‘Le Monolithe’, an energy efficient mixed-use urban block located in the development area Confluence at the southern tip of Lyon’s Presqu’île, has reached completion. The structure with a total surface of 32.500 m2 combines social housing, rental property, a residence for disabled people, offices and retail. The block is composed of five sections, each one designed by a different architect, following the MVRDV masterplan: Pierre Gautier, Manuelle Gautrand, ECDM and Erik van Egeraat. Landscape architects West 8 designed the public plaza. MVRDV designed the head section which advertises over the full façade the European integration by quoting the EU constitution. ‘Le Monolithe’ has been realized by ING Real Estate Development and Atemi.
In 2004, ING Real Estate Developers had invited a group of international architects to design the masterplan, for which MVRDV was chosen as winner. Based on this masterplan, each architect was asked to design a section which together form ‘Le Monolithe’. The urban superblock is a mixed-use development comprising a mix of social and rental housing, offices and underground parking. The block is characterised by a large interior court with a raised public space overlooking the city, the new marina and a park, in this way resembling the French classical ‘Grand Gallérie’. The block is divided into five sections, each one designed by a different architect in order to achieve diversity and architectural variety. MVRDV is responsible for the head section in the south at the waterfront. Each part is unique in material, composition and architectural expression. The project forms part of the urban regeneration project ‘Lyon Confluence’, a 150 hectare site located at the southern tip of Lyon’s Presqu’île, where the rivers Rhône and Saône merge.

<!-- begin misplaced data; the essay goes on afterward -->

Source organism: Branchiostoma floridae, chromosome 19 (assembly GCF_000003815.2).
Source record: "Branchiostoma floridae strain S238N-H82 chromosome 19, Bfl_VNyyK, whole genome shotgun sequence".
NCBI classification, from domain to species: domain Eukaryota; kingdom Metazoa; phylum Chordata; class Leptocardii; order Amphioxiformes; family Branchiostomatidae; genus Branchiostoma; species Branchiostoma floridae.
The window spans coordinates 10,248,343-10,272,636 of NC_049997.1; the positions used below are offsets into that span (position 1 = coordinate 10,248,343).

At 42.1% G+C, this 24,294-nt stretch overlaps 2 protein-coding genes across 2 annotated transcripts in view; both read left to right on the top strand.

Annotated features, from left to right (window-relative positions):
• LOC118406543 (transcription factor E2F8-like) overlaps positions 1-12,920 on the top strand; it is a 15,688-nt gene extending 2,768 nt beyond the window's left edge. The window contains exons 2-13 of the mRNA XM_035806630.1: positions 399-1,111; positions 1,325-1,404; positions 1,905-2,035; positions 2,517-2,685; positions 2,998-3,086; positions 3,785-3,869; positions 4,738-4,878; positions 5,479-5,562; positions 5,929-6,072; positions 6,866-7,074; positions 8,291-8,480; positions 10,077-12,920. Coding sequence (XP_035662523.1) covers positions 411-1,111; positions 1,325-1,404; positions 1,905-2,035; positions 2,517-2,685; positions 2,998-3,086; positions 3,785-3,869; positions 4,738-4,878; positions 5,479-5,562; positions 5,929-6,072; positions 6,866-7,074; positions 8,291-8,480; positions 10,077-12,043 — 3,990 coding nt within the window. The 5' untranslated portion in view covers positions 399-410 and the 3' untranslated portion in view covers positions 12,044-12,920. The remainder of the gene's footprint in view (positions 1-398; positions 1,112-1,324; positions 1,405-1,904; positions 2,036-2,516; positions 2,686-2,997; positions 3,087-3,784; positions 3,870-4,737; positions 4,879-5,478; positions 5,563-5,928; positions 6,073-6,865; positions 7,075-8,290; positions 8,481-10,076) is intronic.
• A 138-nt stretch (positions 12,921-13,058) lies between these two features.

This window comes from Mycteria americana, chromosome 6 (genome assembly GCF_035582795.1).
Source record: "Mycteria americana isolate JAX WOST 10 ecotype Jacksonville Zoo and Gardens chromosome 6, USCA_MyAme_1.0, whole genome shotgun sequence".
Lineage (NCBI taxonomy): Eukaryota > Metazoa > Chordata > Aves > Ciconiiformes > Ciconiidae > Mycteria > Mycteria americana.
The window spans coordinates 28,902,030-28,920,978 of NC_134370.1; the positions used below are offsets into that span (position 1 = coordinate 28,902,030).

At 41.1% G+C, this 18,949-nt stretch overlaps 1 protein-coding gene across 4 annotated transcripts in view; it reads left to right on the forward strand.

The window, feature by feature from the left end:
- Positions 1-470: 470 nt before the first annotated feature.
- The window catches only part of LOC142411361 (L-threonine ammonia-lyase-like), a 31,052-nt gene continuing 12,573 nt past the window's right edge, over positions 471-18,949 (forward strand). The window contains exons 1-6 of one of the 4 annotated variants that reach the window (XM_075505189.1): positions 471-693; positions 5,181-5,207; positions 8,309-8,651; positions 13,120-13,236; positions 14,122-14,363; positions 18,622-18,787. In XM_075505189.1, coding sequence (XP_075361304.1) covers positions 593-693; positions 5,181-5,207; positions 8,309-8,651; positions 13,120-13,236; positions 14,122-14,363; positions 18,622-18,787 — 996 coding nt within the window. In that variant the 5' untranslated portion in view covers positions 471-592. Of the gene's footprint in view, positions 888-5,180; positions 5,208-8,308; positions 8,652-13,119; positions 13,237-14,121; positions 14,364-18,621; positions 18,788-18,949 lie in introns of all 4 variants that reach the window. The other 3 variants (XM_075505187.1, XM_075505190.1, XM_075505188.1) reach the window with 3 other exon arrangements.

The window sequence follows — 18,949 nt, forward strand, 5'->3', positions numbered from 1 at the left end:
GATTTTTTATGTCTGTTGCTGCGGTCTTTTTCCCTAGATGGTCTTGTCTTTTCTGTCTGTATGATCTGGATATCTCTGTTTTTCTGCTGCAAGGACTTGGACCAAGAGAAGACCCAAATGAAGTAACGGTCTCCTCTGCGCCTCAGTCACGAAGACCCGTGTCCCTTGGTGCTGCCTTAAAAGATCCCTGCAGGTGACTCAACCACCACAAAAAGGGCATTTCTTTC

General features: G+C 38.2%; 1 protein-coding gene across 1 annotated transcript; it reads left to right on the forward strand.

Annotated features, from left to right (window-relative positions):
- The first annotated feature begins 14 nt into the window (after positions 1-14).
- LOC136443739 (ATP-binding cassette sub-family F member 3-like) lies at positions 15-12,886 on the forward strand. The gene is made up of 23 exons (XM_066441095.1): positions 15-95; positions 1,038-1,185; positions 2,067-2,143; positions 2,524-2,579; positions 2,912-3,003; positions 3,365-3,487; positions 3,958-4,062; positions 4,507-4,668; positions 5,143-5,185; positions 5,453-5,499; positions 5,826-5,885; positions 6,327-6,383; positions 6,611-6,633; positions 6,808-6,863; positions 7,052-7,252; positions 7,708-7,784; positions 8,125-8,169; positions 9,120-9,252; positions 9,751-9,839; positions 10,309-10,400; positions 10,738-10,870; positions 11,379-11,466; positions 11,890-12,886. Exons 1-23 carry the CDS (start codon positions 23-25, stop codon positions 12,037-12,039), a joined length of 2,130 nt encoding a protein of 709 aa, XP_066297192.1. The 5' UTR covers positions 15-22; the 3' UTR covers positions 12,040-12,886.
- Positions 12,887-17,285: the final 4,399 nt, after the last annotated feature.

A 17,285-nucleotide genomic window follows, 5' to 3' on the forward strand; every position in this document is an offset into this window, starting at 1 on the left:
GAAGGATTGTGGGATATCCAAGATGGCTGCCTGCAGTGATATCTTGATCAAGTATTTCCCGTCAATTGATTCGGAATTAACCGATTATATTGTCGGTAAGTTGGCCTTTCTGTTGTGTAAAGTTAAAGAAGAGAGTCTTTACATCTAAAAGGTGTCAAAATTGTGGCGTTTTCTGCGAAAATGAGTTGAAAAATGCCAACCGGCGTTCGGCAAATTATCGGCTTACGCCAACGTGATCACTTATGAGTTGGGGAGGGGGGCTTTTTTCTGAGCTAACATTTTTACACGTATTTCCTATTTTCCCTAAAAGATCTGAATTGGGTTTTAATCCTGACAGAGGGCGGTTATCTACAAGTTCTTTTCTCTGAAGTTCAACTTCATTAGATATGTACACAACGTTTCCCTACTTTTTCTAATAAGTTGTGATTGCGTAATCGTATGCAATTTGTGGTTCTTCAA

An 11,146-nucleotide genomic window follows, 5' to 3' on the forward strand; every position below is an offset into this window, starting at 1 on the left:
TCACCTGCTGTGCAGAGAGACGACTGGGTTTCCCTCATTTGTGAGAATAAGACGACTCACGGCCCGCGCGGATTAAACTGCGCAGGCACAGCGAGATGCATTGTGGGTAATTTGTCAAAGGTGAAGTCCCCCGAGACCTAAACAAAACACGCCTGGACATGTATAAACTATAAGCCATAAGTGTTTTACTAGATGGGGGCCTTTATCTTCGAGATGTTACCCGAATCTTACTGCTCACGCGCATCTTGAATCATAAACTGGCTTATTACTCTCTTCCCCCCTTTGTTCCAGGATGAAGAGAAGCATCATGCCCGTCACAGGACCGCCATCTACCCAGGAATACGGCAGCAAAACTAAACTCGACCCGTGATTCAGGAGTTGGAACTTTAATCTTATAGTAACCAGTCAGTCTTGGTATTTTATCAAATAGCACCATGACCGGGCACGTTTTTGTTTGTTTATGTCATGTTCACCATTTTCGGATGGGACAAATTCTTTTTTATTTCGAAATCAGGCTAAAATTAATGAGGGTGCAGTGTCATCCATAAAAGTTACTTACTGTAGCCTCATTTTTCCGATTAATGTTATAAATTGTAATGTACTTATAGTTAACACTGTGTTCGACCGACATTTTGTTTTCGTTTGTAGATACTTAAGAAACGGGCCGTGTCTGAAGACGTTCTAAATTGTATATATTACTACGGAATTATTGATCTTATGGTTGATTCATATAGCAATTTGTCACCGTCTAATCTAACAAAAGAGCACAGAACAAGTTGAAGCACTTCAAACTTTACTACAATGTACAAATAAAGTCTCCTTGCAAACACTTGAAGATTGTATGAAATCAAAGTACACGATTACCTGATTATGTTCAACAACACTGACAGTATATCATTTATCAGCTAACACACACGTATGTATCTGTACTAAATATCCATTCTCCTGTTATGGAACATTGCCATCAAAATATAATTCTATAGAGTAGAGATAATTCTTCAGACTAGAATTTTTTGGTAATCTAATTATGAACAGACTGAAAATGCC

The interiors of MVRDV’s south facing building are protected from the sun by means of aluminium shutters as a reference to traditional local architecture. Apartments inside Le Monolithe offer a great diversity in order to attract different groups of inhabitants making the block a reflection of Lyon’s population. Offices are divided into separate units of min. 500 m² which are accessed by three vertical circulation cores, providing individual access. Each unit allows for a flexible fit out, depending on the tenants’ needs and requirements. All spaces are naturally lit and ventilated.
In June 2005, when France and The Netherlands voted against the European Constitution, MVRDV decided to redesign the façade and integrate a reminder of the values, ideals and needs of the European Union. When all shutters are closed, the first article of the European Constitution can be read: “The Union is founded on the values of respect for human dignity, liberty, democracy, equality, the rule of law and respect for human rights, including the rights of persons belonging to minorities. These values are common to the Member States in a society in which pluralism, non-discrimination, tolerance, justice, solidarity and equality between women and men prevail.”
It aims to advocate a possible ‘Yes’ for Europe in days of protectionism, accompanying the collective EU spirit of the gathered architects. The adjacent sections were designed by French and Dutch architects Pierre Gautier, Manuelle Gautrand, ECDM and Erik van Egeraat. Dutch landscape architects West 8 designed the public space.